A behind-the-scenes look into the Steamboat Winter Carnival Night Show Extravaganza, Feb.8th, 2020.

It’s not all fireworks for Blair Seymour, who in addition to devoting 20 years of her life as the Youth Program Director and Cycling Director for the Steamboat Springs Winter Sports Club, is now also the Creative Director for the Winer Carnival Night Show Extravaganza. “I’m the one running around behind the scenes with my radio cueing everyone that night,” she says of being the producer and choreographer of the nighttime show. “The funny thing is, we have no dress rehearsal, so you never know exactly how it’s going to turn out.”

The Night Show Extravaganza is the pinnacle of the town’s long-standing celebration of winter, now in its 107th year. Winter Carnival was originally started by the SSWSC as a way to cope with cabin fever in the middle of winter, but over the years, it has evolved into a celebration of the town and its long-standing tradition. While the evening event is best known for its spectacular fireworks display and The Lighted Man, who skis down the mountain wrapped in lights with Roman candles shooting out of his backpack, there’s a whole lot more to it than that, according to Seymour.

For starters, over 400 kids from SSWSC participate every year, and it’s considered a rite of passage to reach the age of five to be eligible to take part. Local kids look forward to it partly because they get to stand up at the top of Howelsen Hill and look down at a crowd of thousands of people who gather to watch the festivities; partly because they get a bird’s eye view of the fireworks; and mostly because at the age of eight they get to ski down carrying a real, live flare.

“We tried using glow sticks with the little kids, but then realized they don’t work when it’s super cold,” Seymour says, explaining that they spend a lot of time the week before the show going over safety protocol. “At least we know the flare will go out if it falls in the snow. But it’s so exciting for a little kid when they are finally handed a flare. It’s such a novelty for them.” Ponchos and vests that have been elaborately donned in LED lighting are also worn by the kids for a light show on skis that is rigorously choreographed and produced by Seymour. “I literally have these body diagrams for parents that show where the lights go and how you attach it. Many, many hours go into just prepping the lights.”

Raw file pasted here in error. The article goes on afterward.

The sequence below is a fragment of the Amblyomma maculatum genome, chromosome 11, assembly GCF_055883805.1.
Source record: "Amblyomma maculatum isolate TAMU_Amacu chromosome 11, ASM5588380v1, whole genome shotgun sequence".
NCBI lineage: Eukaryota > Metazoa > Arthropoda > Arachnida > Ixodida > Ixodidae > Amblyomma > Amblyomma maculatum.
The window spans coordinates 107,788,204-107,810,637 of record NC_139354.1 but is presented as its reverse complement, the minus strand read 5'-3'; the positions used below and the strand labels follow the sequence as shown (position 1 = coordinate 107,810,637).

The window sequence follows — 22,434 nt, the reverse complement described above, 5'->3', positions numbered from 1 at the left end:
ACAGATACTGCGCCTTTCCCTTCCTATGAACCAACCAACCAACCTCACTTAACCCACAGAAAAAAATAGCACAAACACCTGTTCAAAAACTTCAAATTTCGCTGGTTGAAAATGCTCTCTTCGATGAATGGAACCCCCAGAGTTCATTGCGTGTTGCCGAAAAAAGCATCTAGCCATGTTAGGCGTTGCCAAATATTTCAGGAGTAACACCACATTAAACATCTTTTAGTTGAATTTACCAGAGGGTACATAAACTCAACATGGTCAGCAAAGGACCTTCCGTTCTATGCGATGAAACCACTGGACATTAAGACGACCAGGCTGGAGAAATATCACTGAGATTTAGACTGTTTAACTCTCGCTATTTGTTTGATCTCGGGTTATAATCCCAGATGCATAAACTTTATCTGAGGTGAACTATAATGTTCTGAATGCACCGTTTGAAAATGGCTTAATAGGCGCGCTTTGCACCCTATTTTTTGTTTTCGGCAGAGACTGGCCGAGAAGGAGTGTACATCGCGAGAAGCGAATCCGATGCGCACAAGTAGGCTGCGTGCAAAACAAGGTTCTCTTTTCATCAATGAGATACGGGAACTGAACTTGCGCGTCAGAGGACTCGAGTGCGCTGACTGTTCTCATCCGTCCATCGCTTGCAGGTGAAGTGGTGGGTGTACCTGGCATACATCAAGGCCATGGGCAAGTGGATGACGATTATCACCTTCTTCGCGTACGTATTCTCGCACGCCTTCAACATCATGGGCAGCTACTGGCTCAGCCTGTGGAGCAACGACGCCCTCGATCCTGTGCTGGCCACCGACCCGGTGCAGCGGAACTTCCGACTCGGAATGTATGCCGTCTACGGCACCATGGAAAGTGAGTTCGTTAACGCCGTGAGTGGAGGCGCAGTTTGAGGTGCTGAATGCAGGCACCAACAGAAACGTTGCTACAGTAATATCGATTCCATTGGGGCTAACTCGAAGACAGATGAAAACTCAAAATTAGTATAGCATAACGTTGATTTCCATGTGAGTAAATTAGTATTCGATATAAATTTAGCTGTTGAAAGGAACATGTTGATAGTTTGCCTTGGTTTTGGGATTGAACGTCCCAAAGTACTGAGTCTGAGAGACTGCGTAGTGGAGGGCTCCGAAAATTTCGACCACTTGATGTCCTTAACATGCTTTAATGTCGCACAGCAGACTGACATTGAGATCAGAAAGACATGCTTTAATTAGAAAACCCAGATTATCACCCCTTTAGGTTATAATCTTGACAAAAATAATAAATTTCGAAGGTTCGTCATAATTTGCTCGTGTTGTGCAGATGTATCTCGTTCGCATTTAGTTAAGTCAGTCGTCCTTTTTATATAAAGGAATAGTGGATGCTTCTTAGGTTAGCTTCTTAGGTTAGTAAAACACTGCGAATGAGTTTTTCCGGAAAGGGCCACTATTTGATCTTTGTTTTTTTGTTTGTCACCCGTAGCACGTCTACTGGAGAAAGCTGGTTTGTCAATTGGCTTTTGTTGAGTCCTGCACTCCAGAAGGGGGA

This is just one of several seemingly outlandish traditions that the show encompasses. The freestyle skiers slide a rail that’s on fire. The ski jumpers (age 14 and up) launch the 75-meter jump dressed up in LED lights in complete darkness. “Last year was the first time we did that, and it was so cool,” Seymour says. “They can’t see the landing, so they are literally launching themselves into the dark abyss and hoping they land, eventually.”

The ski patrollers jump through fiery hoops, one pulling a toboggan that’s—you guessed it—lit on fire. The most historically anticipated moment of the show is, of course, The Lighted Man, none other than Jon Banks, who will be participating in the event for his 49th year, continuing a tradition started by his father, Claudius, in 1936.

To top it all off, the Steamboat Fireworks team, led by the Borden family, will once again attempt to capture the world record for the largest single firework (they tried and were unsuccessful in 2019).

As soon as it’s over, it’s back to the drawing board for Seymour, who says she always immediately starts thinking about how to make it better the following year—and doesn’t stop. “I think about what worked and what didn’t work. All summer I’m thinking of ways that I can improve or be more innovative. It’s all about thinking outside the box.”

The Night Show Extravaganza is a fundraiser for SSWSC and spectators are asked to purchase a button for a $10 donation.

Photography: Rory Clow, Couloir Images